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Watersheds and Water Supply

Watersheds and Water Supply
Every living thing depends on water to survive. Watersheds are the source of all the water we use. All of the land that drains to a particular body of water – a stream, river, lake, wetland, or playa – is that water body’s “watershed.” A healthy watershed acts like a sponge, absorbing, storing, and slowly releasing water.
 
The watershed collects rain and snowmelt, and delivers it to that body of water. Some of it is intercepted and used by trees and other vegetation. Some flows overland in streams and rivers. Some soaks into the soil, which filters the water as it travels downward to be stored in underground aquifers. It may re-emerge at a spring or seep, or it can remain underground for a period of time ranging from days to thousands of years.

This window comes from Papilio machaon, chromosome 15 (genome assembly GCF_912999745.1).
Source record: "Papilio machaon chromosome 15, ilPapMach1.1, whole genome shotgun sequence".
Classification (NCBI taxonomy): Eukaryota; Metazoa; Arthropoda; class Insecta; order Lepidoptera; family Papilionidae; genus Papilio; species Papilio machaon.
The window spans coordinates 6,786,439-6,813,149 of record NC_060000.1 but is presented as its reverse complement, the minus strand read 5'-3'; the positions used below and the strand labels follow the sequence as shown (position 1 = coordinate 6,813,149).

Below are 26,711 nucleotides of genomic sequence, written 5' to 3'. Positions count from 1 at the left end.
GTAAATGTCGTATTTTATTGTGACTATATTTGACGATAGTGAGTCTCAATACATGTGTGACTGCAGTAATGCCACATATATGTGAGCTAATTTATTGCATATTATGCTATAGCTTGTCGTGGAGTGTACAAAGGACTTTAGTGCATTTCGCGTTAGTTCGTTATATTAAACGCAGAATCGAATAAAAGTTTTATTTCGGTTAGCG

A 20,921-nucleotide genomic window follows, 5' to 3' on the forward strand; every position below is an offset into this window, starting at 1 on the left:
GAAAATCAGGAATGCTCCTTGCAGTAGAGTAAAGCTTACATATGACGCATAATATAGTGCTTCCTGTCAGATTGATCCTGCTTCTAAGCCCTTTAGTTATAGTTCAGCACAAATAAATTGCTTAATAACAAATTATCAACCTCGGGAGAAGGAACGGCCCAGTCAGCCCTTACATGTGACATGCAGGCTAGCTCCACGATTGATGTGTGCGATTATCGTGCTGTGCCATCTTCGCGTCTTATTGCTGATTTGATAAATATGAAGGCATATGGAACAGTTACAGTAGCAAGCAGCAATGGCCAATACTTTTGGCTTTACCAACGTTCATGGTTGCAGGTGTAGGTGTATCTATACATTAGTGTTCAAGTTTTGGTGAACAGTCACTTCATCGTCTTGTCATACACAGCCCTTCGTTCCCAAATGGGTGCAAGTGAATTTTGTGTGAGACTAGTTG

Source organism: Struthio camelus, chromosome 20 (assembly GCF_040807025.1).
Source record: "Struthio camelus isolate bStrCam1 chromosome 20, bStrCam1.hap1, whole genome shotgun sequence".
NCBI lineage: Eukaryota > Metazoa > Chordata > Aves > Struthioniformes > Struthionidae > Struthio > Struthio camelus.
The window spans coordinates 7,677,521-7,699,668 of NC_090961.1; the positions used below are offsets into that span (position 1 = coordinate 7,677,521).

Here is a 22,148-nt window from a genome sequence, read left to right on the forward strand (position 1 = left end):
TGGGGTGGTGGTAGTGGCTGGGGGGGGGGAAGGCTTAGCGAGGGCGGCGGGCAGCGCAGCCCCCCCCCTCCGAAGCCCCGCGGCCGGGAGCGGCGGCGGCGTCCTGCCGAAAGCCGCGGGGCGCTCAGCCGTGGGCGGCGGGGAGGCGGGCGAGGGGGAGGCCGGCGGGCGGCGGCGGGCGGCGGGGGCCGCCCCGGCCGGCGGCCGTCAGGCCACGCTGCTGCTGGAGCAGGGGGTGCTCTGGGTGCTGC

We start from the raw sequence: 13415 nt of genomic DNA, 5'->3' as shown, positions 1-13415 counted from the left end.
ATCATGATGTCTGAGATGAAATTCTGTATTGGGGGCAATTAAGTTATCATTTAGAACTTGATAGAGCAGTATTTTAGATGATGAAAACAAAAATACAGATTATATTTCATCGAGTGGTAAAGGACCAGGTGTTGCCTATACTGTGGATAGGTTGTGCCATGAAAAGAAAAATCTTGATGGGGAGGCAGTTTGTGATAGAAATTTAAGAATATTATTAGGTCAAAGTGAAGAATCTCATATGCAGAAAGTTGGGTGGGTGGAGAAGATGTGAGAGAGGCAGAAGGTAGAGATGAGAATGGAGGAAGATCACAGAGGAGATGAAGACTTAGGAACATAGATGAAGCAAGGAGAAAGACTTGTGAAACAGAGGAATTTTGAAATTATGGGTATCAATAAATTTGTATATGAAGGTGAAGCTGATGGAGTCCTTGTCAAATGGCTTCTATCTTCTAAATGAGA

The plants and soil, and the microbes that live in them, do much of the work in a watershed. In forests and floodplains, farms and prairies, arroyos and wetlands, they work behind the scenes to filter, store and produce clean water. Taking care of the soil and vegetation enhances their ability to do those jobs.
 
 
 
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